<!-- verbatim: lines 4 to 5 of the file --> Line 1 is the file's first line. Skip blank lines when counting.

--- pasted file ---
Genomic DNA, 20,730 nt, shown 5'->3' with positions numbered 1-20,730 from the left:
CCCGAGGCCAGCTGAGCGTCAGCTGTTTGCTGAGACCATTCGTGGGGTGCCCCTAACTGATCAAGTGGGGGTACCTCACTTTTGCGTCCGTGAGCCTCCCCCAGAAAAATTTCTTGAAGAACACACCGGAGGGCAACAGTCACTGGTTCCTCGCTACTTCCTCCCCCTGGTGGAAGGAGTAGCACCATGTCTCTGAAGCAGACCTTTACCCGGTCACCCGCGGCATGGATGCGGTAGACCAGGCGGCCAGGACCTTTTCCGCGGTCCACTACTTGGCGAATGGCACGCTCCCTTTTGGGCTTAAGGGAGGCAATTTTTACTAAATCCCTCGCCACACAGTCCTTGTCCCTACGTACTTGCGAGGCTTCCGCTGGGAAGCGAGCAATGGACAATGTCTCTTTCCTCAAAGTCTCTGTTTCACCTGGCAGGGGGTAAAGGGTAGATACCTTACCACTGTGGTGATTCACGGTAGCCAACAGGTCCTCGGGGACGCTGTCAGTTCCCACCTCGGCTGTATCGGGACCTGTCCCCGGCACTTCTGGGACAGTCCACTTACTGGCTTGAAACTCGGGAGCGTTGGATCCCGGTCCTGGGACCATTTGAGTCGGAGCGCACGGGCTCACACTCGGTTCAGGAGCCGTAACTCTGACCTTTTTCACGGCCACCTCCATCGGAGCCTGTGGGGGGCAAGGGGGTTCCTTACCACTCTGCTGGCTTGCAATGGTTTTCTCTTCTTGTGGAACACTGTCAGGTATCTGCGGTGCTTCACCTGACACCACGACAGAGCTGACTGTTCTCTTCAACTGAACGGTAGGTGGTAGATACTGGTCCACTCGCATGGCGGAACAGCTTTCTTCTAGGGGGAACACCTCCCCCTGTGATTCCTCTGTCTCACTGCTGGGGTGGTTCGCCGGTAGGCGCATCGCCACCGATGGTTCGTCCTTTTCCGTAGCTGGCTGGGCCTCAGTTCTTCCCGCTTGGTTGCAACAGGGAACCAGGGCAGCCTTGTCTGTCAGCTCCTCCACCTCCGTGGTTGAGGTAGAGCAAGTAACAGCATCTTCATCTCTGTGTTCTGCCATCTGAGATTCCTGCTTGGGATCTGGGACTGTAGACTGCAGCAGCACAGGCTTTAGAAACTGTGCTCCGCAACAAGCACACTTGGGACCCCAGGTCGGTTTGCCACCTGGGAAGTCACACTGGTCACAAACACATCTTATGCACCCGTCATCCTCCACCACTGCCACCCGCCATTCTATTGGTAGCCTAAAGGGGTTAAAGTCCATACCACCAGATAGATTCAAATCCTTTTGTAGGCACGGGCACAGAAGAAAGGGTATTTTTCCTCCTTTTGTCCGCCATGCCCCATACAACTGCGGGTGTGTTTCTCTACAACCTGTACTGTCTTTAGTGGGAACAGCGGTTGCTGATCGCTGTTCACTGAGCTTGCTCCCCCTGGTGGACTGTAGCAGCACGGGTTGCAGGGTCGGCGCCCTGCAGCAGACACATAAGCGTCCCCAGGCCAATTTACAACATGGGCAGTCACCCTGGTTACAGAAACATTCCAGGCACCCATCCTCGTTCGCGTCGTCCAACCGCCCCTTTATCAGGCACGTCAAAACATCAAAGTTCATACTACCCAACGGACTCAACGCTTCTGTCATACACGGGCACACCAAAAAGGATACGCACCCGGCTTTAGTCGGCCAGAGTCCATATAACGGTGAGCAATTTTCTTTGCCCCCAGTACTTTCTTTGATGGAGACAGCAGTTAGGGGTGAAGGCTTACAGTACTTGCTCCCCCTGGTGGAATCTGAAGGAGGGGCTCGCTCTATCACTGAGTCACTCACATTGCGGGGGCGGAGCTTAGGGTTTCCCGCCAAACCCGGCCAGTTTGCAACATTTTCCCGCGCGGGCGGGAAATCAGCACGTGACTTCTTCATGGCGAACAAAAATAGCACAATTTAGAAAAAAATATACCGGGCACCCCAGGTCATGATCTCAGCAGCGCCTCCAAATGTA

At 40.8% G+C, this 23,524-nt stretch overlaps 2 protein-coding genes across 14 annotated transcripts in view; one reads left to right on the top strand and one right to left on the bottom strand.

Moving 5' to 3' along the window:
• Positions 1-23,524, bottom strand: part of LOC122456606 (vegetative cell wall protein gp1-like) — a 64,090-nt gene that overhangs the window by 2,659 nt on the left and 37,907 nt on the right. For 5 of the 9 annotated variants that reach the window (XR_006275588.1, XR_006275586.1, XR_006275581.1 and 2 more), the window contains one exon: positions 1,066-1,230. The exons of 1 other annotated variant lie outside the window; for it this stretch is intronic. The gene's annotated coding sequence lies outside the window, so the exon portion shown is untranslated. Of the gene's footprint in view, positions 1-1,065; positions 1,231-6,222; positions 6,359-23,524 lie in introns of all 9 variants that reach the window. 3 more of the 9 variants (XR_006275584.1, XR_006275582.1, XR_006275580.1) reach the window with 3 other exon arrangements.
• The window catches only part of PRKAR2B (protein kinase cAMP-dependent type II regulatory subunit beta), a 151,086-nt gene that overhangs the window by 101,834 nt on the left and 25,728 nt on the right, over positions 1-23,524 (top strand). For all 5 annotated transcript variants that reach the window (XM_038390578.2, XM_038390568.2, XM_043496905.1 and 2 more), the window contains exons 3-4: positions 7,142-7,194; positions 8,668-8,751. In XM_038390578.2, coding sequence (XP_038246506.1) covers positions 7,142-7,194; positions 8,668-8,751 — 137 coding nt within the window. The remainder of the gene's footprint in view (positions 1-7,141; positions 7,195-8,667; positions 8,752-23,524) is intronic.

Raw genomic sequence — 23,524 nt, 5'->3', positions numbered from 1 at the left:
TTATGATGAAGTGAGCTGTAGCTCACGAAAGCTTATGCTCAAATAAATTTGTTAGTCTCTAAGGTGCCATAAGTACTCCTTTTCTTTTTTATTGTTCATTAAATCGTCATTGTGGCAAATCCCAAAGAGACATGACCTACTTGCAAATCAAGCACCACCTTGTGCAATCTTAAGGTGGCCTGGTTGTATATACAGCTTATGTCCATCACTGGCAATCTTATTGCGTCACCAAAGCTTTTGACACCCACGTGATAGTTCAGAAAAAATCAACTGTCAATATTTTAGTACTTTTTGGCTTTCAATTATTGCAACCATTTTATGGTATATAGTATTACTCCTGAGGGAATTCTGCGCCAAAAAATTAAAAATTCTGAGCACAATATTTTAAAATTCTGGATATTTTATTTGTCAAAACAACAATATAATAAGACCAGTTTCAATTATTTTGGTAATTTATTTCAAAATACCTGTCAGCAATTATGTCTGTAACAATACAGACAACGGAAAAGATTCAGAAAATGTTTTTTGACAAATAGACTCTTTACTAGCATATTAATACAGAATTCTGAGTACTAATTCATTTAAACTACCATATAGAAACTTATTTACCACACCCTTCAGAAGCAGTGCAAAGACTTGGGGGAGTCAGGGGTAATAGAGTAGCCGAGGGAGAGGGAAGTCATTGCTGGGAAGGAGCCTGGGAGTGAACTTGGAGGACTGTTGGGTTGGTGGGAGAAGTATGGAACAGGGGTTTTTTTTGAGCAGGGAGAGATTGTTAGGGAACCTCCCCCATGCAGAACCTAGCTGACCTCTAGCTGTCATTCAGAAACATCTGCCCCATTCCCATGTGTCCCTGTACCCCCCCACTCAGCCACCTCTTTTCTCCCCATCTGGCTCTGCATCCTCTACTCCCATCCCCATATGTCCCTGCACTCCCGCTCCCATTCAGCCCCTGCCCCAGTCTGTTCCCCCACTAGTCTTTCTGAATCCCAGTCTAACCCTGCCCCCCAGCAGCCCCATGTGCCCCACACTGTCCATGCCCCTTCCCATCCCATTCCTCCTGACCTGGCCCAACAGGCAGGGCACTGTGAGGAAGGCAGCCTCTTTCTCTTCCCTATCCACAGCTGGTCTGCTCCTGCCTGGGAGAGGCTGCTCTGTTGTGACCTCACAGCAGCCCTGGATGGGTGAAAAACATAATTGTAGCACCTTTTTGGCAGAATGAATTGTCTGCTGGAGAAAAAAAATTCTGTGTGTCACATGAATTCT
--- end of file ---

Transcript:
Moving 5' to 3' along the window:
• Positions 1-23,524, bottom strand: part of LOC122456606 (vegetative cell wall protein gp1-like) — a 64,090-nt gene that overhangs the window by 2,659 nt on the left and 37,907 nt on the right. For 5 of the 9 annotated variants that reach the window (XR_006275588.1, XR_006275586.1, XR_006275581.1 and 2 more), the window contains one exon: positions 1,066-1,230. The exons of 1 other annotated variant lie outside the window; for it this stretch is intronic. The gene's annotated coding sequence lies outside the window, so the exon portion shown is untranslated. Of the gene's footprint in view, positions 1-1,065; positions 1,231-6,222; positions 6,359-23,524 lie in introns of all 9 variants that reach the window. 3 more of the 9 variants (XR_006275584.1, XR_006275582.1, XR_006275580.1) reach the window with 3 other exon arrangements.